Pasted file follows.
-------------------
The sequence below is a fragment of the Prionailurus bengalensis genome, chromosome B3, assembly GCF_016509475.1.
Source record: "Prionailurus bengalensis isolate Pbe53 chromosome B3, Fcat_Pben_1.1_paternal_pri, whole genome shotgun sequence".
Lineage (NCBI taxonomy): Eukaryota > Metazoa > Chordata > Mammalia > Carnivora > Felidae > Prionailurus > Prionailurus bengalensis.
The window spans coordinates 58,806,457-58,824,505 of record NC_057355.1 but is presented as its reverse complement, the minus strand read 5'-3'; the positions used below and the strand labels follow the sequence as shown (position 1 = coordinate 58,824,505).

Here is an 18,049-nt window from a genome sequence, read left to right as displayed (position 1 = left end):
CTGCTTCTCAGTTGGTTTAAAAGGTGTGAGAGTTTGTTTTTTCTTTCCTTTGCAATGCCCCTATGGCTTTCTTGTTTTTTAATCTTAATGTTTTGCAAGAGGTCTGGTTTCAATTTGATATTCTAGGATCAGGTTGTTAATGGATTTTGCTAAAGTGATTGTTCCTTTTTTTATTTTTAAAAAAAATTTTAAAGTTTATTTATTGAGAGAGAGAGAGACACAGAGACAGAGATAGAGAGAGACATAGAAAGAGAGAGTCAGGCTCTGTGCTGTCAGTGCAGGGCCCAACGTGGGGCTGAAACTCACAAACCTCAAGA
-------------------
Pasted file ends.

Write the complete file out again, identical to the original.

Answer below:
The sequence below is a fragment of the Prionailurus bengalensis genome, chromosome B3, assembly GCF_016509475.1.
Source record: "Prionailurus bengalensis isolate Pbe53 chromosome B3, Fcat_Pben_1.1_paternal_pri, whole genome shotgun sequence".
Lineage (NCBI taxonomy): Eukaryota > Metazoa > Chordata > Mammalia > Carnivora > Felidae > Prionailurus > Prionailurus bengalensis.
The window spans coordinates 58,806,457-58,824,505 of record NC_057355.1 but is presented as its reverse complement, the minus strand read 5'-3'; the positions used below and the strand labels follow the sequence as shown (position 1 = coordinate 58,824,505).

Here is an 18,049-nt window from a genome sequence, read left to right as displayed (position 1 = left end):
CTGCTTCTCAGTTGGTTTAAAAGGTGTGAGAGTTTGTTTTTTCTTTCCTTTGCAATGCCCCTATGGCTTTCTTGTTTTTTAATCTTAATGTTTTGCAAGAGGTCTGGTTTCAATTTGATATTCTAGGATCAGGTTGTTAATGGATTTTGCTAAAGTGATTGTTCCTTTTTTTATTTTTAAAAAAAATTTTAAAGTTTATTTATTGAGAGAGAGAGAGACACAGAGACAGAGATAGAGAGAGACATAGAAAGAGAGAGTCAGGCTCTGTGCTGTCAGTGCAGGGCCCAACGTGGGGCTGAAACTCACAAACCTCAAGA